Boston Red Sox ace Chirs Sale has undoubtedly been the best pitcher in the American League but can he win the Cy Young with a limited workload?
Chris Sale has been the best pitcher in baseball when he’s taken the mound this season, which unfortunately hasn’t been as often as the Boston Red Sox would have hoped for. A pair of trips to the disabled list with shoulder inflammation have limited Sale’s workload to the point where it may cost him the chance at his first Cy Young award.
Sale leads the league with a sparkling 1.96 ERA but won’t win the ERA title unless he reaches the minimum 162 innings. The lefty currently sits at 147 innings this season. There’s time remaining in the regular season for Sale to receive only three more starts, which may not be enough given the expectation that Boston will monitor their ace’s workload with extreme caution.
We saw the Red Sox give Sale the kid gloves treatment in his return from the disabled list on Tuesday. He was expected to pitch the first two innings but ended up having his outing cut short after a 26-pitch opening frame. Sale finished up his projected pitch count in the bullpen, alleviating concerns that the early hook was injury related. It still further limits his innings total.
The plan is for Sale to gradually build up his pitch count until he’s ready to be unleashed in the postseason. We can’t expect him to go more than a few innings in his next start. He may not last much longer in the turn after that. The Red Sox hope that he can handle more than five innings by the time he makes his final regular-season start but expecting him to average five innings over his last three starts may not be realistic.
Which begs the question – will Sale still warrant consideration for the Cy Young if he doesn’t pitch enough to qualify for the ERA title?
History wouldn’t be on his side. While a few relievers have won the award, no starting pitcher has ever won the Cy Young without qualifying for the ERA title. They have almost always been workhorses who log 200+ innings. 2014 NL winner Clayton Kershaw can be put in the “close enough” category with his 198 1/3 innings. The last starting pitcher to win the award without finishing among the league leaders in innings pitched was David Cone in 1994 when he tossed only 171 2/3 innings.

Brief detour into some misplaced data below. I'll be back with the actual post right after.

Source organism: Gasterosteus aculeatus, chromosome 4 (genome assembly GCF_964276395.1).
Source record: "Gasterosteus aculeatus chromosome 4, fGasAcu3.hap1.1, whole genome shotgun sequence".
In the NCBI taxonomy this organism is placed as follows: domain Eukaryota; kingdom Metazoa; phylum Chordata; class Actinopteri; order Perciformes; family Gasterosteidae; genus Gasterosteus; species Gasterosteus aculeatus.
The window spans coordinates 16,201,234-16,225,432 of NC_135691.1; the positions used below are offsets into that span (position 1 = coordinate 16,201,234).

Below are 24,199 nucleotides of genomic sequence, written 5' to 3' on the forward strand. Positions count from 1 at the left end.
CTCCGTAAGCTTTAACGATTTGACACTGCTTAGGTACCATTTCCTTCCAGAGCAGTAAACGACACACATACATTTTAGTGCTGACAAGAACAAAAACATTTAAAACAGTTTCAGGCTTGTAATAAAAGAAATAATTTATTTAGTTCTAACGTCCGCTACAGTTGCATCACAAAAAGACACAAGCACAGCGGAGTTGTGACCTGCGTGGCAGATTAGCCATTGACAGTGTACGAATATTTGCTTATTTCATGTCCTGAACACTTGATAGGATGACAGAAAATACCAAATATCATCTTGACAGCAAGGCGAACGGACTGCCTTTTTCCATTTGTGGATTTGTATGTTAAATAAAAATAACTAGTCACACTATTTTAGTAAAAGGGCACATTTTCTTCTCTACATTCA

Could Sale’s brilliant season make him an exception? Not only does he lead the league in ERA, he also tops the league with a 1.95 FIP, 0.85 WHIP, 13.53 K/9, 2.27 SIERA, and 6.6 WAR. He’ll fall short in some counting stats, such as strikeout total, but not by much given how outstanding he’s been on a per-start basis.
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Working in his favor that other AL Cy Young contenders have also missed significant time. Blake Snell is second in the league with a 2.03 ERA but has only thrown 164 innings. Trevor Bauer is holding steady at 166 innings while sitting idly on the disabled list. They rank second and third respectively behind Sale in WAR. While they both qualify for the ERA title, neither has topped Sale’s workload by enough for it to be a significant factor if the race were to boil down to this trio.
That may open the door for Justin Verlander to leap to the head of the pack. His 2.72 ERA trails Sale by quite a bit but is still good enough for fourth in the league. Verlander leads the league with 195 innings and a 7.37 K/BB ratio. He’s also second with 258 strikeouts and a 0.94 WHIP.
Sale has undoubtedly been better than Verlander this year but the difference in workload can’t be ignored. At what point do we say that Sale simply hasn’t pitched enough to beat out Verlander? Does the ERA title requirement draw that line for us or is that an arbitrary number?
A strong case can be made in either direction. It wouldn’t be wildly unreasonable for Verlander to win based primarily on his superior innings total. The rest of his numbers, while not quite as great as Sale, have still been excellent. Verlander will have the edge in wins and strikeout total, which may draw votes from the old school crowd.
However, Sale has been so unbelievably dominant when he has been available that Verlander’s other advantages ultimately may not matter. Nobody should complain if Sale makes history by winning the Cy Young with a limited innings total. Well, except maybe Kate Upton.